Hemodialysis

 

Hemodialysis uses a machine to clean and filter your blood. This process temporarily removes wastes, extra salt, and excess fluids from your body. Hemodialysis helps control blood pressure and maintain the proper balance of important chemicals such as potassium, sodium, calcium, and bicarbonate.

Hemodialysis uses a special filter called a dialyzer. This filter functions as an artificial kidney to clean your blood. During treatment, your blood travels through tubes into the dialyzer, which filters out wastes and excess fluids. The filtered blood flows through another set of tubes back into your body. The dialyzer is connected to a machine that monitors blood flow and removes wastes from the blood.

 

Preparation for hemodialysis

 

Preparations for hemodialysis should be made at least several months before it will be needed. In particular, you will need to have a procedure to create an "access" (described below) several weeks to months before hemodialysis begins.

Vascular access — An access creates a way for blood to be removed from the body, circulate through the dialysis machine, and then return to the body at a rate that is higher than can be achieved through a normal vein. There are three major types of access: primary AV fistula, synthetic AV bridge graft, and central venous catheter. Other names for an access include a fistula or shunt.

The access should be created before hemodialysis begins because it needs time to heal before it can be used. Discussions about the access should begin even earlier, since you will need to avoid injuring blood vessels that will eventually be used for access. Having an intravenous line (IV) or frequent blood draws in the arm that will be used for access can damage the veins, which could prevent them from being used for a hemodialysis access. The access is usually created in the non-dominant arm; for a right-handed person this would be their left arm.

Primary AV fistula — A primary AV fistula is the preferred type of vascular access. It requires a surgical procedure that creates a direct connection between an artery and a vein. This is often done in the lower arm, but can be done in the upper arm as well. Sometimes a vein that would not normally be useful for creating an AV fistula can be moved so that it is more accessible; this is often done in the upper arm.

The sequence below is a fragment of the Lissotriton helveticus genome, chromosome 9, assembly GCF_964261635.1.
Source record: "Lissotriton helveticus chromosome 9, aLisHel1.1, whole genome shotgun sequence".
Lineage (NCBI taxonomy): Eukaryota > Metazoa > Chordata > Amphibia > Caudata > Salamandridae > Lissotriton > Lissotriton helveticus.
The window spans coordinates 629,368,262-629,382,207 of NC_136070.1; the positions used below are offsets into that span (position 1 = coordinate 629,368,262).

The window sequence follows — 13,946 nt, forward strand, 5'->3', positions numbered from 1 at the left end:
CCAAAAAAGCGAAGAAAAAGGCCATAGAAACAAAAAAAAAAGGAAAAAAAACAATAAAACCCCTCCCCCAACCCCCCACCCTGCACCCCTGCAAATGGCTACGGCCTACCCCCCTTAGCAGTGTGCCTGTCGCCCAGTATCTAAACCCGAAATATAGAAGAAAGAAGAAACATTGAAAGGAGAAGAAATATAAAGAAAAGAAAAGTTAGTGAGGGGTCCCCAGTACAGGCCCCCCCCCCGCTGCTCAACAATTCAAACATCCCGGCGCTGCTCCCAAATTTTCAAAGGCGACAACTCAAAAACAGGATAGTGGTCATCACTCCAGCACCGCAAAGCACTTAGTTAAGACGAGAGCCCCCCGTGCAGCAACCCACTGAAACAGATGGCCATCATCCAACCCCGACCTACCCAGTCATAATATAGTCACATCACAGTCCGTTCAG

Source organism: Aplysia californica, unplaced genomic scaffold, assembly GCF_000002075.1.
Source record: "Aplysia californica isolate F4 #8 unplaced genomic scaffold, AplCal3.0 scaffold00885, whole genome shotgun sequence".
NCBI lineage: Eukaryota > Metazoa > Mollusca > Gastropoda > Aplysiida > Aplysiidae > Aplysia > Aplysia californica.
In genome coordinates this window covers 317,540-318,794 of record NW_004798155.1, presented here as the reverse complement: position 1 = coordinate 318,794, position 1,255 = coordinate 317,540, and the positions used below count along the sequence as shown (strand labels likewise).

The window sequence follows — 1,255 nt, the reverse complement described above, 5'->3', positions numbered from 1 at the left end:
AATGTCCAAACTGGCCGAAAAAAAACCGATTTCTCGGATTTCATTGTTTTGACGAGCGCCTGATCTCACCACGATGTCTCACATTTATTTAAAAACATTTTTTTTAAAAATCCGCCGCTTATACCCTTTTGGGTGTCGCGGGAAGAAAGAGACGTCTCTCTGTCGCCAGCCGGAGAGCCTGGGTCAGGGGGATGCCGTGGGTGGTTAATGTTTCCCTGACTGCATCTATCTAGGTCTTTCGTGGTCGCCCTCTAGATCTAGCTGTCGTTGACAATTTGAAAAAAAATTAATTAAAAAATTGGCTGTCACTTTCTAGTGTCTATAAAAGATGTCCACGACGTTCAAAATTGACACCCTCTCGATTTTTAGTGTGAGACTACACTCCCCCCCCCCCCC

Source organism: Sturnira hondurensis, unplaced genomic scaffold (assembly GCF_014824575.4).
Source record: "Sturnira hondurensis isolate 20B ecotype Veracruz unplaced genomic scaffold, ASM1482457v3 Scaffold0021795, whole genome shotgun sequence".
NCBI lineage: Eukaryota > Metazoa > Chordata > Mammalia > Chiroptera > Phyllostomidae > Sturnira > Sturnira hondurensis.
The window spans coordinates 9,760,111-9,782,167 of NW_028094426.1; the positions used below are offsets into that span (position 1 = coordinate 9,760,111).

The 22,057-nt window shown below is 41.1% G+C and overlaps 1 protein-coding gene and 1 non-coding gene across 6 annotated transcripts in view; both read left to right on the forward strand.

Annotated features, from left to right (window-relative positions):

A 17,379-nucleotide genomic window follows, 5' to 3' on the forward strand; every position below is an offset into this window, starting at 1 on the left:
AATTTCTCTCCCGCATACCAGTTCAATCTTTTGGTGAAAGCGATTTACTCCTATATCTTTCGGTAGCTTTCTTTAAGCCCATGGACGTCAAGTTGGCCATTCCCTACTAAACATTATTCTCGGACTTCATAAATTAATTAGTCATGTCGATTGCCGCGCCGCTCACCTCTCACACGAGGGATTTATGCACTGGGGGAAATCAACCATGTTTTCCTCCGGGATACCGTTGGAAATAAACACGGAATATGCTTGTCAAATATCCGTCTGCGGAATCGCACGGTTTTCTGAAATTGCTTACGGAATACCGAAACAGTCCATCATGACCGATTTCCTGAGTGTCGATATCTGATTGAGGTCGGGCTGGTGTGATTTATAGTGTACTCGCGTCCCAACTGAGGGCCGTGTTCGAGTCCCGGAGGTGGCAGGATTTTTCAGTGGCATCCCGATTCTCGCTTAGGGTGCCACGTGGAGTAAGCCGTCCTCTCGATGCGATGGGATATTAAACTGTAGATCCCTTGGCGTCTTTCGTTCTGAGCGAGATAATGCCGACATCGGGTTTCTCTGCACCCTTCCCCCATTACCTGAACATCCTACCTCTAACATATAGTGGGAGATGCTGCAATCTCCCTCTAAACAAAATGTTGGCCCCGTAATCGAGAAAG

Regardless of its location or how it is created, the access is located under the skin. During dialysis, two needles are inserted into the access. Blood flows out of the body through one needle, circulates through the dialysis machine, and flows back into the access through the other needle.

A primary AV fistula is usually created two to four months before it will be used for dialysis. During this time, the area can heal and fully develop or "mature".

 

Synthetic bridge graft — Sometimes, a patient's arm veins are not suitable for creating a fistula. In these cases, a surgeon can use a flexible rubber tube to create a path between an artery and vein. This is called a synthetic bridge graft. The graft sits under the skin and is used in much the same way as the fistula except that the needles used for hemodialysis are placed into the graft material rather than the patient's own vein.

Grafts heal more quickly than fistulas and can often be used about two weeks after they are created. However, complications such as narrowing of the blood vessels and infection are more common with grafts than with AV fistulas.

 

Central venous catheter — A central venous catheter uses a thin flexible tube that is placed into a large vein (usually in the neck). It may be recommended if dialysis must be started immediately and the patient does not have a functioning AV fistula or graft. This type of access is usually used only on a temporary basis. In some cases, however, there can be problems maintaining an AV fistula or graft, and the central venous route is used for long-term access.

Catheters have the highest risk of infection and the poorest function compared to other access types; they should be used only if a primary fistula or synthetic bridge graft cannot be maintained.